When I was growing up, in my hometown of Adelaide, South Australia, the population from housewives to businessman got their opinion of who’s who and what’s what, what was ludicrous from only one source if they knew what was good for them. That source was the now iconic journalist and political columnist – Samela Harris.
It doesn’t matter in which of her columns throughout her career that you developed your opinion, for as she grew as a journalist so did the depth of her work. And it soon became apparent this was not a girl who would write about dog shows and flower arranging and run away barefoot and pregnant with a young farmer from the bush to be a good wife. Samela didn’t just knock politely on the glass ceiling of the publishing game she blew it to hell. She pushed through and showed the boys she was a threat to them and their boy’s only cigar club.
I, unlike many, am honoured to not only meet my inspiration and the person who motivated me to rock the world, but over the last 3 decades come to call her friend. When she first took my book to read she made it clear if it was not worth publishing she would not be kind, but if it was she would let me know. The following is her forward to my book I hope you find something in it for you, and at the same time I hope you never lived one minute of the lives depicted.
Thank you Mia G Vayner, Author
A Forward by Samela Harris
Mills and Boon meets Law and Order Domestic Violence. Mia G. Vayner’s foray into fiction is borne of a painful past. As much as it is a narrative and perhaps a catharsis, it also is an urgent message.
Blending the classic style of the historical novel with the new vogue of the family history, she has traced the pattern of domestic violence back through the generations. The bullies and the bullied. The ogres and the afraid. She does not shy from the grim.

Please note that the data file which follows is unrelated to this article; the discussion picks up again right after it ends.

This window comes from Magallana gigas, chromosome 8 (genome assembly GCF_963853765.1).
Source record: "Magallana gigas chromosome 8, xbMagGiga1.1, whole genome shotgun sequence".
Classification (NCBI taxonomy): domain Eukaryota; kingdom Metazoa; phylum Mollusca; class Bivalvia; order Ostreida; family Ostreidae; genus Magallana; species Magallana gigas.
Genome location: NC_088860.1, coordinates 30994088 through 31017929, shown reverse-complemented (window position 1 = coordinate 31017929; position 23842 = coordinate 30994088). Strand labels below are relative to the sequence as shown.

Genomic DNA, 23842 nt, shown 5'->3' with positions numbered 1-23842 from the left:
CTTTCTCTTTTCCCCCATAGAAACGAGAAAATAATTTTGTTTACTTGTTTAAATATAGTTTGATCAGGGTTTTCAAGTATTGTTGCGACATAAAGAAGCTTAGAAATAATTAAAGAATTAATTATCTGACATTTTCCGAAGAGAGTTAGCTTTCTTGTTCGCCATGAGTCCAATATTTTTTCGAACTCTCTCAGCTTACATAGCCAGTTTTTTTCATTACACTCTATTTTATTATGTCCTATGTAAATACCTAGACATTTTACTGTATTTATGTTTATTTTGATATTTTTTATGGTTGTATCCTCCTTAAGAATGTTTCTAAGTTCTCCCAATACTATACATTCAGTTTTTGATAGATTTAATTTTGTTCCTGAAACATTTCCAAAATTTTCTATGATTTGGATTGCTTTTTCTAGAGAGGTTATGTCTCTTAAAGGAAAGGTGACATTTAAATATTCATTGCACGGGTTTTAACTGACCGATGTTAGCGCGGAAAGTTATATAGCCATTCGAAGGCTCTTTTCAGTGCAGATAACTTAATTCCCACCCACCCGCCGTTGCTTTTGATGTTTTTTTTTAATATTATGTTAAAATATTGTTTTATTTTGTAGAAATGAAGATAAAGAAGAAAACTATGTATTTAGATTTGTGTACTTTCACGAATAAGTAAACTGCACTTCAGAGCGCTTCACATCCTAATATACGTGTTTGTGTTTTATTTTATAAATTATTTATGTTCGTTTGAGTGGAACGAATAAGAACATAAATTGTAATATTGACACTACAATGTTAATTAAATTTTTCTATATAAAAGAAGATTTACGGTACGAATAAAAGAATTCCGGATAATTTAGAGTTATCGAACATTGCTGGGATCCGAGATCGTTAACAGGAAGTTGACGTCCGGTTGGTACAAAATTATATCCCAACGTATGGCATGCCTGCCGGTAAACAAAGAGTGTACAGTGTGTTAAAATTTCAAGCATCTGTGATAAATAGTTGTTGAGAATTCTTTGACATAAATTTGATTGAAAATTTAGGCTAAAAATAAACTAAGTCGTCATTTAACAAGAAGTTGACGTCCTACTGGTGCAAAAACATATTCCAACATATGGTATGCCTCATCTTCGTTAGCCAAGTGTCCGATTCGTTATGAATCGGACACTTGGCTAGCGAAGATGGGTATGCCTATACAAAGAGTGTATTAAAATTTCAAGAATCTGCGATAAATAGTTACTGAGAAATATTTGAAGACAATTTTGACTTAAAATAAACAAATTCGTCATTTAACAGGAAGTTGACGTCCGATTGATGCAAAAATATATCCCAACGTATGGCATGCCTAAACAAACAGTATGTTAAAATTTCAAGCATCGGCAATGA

She makes the reader aware that, behind the comfortable brick veneer of suburbia, there may dwell dark secrets and deeply dysfunctional tribes. The ostensibly happy family often may be concealing disturbed siblings and sexual perversity. And not just today. Vayner’s thesis is that domestic violence and sexual abuse run down family lines like cancerous genes. The larger the family, the more widespread the collateral damage – the wounded souls who can never be free of the past.
The narrative is like a trumpet vine – it’s tendrils ever-growing and far-reaching. There are many people in this family and it keeps growing and spreading out as each sibling and generation seeks some sort of success or happiness. Such resolution is not part of this world, however. The Prices are battlers, their potential stunted by parental shortcomings and, particularly, a matriarch who cannot or will not recognise child abuse.
Vayner’s account comes as a cautionary tale – a warning to pause and consider the whys of antisocial behaviour, that they are often open wounds in disguise. And when we come across people who have adopted unconventional skins, people such as Mia, we should recognise those new incarnations as conscious disassociations with bitter backgrounds.
Even so, and no matter how extreme those experiences have been and how convoluted and difficult the family tree, the thread of love and care carries on. And this too, it is a strong message in Vayner’s tale. That she is now a Buddhist has given her a new window on retrospect. She reaches out with a strong sense of the compassion and seeks to share the understanding – for it will make better and more tolerant people of us all.
– Samela Harris
Senior Journalist and Commentator, Adelaide Advertiser
The Secrets the Mirror Kept can be purchased by going to http://www.amazon.com/Secrets-Mirror-Kept-Mia-Vayner/dp/1468069497/ref=sr_1_1?ie=UTF8&qid=1327269689&sr=8-1
Hard Copies, personalized and number first editions can also be ordered by contacting me here. All monies from the limited edition will go to charities supported by Mia G Vayner